Part of that indomitability may come from a personal sense of faith. And part of it may derive from him keeping an eye on different kind of divine presences.
"Off on the side in our edit room, not in our eyeline but in a way you feel is there, Marty often has Turner Classic Movies on," said editor Thelma Schoonmaker, for whom "Silence" is her 18th movie with Scorsese. "There's no sound, but sometimes when we're working, he'll just say, 'Wait, look over at this actor or this director; he's going to do a great thing in just a second.' It's inspiring."
Schoonmaker also brings up the spiritual aspect -- how, in a time of religious persecution, "Silence" will resonate anew. Indeed, while Scorsese's "Silence" journey began more than 25 years ago, the film is reaching the public at an urgent moment — when Islamic State and secular armies battle in the Middle East and tensions mount between liberal values and religious freedom laws in this country.
Scorsese offers no easy answers. He does not impugn religion but, unlike a Mel Gibson, he also doesn't venerate martyrdom for its own sake. Viewers will make up their own minds whether those who choose to become apostates are doing the right thing.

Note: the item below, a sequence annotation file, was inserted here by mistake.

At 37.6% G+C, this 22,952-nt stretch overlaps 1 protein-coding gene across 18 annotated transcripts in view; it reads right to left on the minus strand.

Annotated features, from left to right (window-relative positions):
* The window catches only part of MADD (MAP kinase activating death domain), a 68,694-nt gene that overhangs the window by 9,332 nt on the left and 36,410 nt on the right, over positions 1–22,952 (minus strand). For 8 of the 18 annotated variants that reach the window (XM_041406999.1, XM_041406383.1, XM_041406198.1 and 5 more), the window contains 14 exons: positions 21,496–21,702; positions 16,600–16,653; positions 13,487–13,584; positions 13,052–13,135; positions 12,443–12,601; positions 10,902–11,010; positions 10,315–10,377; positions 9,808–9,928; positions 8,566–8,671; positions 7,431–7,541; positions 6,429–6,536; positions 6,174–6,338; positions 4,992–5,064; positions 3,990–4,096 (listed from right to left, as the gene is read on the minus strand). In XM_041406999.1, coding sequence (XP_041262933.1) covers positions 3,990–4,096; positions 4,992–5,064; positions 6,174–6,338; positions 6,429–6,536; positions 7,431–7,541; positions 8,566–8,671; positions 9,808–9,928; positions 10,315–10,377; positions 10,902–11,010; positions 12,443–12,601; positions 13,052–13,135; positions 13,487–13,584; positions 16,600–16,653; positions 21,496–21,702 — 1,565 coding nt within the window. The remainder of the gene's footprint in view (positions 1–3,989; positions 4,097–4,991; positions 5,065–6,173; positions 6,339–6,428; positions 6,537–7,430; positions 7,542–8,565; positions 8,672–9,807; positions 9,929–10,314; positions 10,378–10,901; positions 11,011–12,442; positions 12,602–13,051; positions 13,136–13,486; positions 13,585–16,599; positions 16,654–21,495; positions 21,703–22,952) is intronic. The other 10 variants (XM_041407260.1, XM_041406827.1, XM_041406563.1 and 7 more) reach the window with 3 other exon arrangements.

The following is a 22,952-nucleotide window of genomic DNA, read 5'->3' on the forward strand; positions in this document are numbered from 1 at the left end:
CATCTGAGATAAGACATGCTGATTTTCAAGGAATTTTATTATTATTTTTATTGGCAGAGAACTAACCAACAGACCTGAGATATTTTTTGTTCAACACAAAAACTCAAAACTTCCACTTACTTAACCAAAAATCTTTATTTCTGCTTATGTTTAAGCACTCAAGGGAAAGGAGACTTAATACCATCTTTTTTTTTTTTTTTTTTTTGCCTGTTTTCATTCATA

Ultimately, he said, he can speak confidently only about his own life and the movie's cleansing power on him. And even though he will return to familiar ground — "The Irishman," a mob story with Robert De Niro — for his next film, he feels a certain reset has taken place.
"You know, I interviewed Jerry Lewis onstage once. And Jerry's a tough man. But he said, 'If I'm not enjoying myself, I'm doing something wrong,' " Scorsese recalled.
"Through the process of the work, the composition, there's a searching. If you believe you've been given a gift and use it to tell stories, it can be purifying. Now that I made 'Silence,' the next movies will be like starting from zero. And I'm going to make them with forgiveness and enjoyment."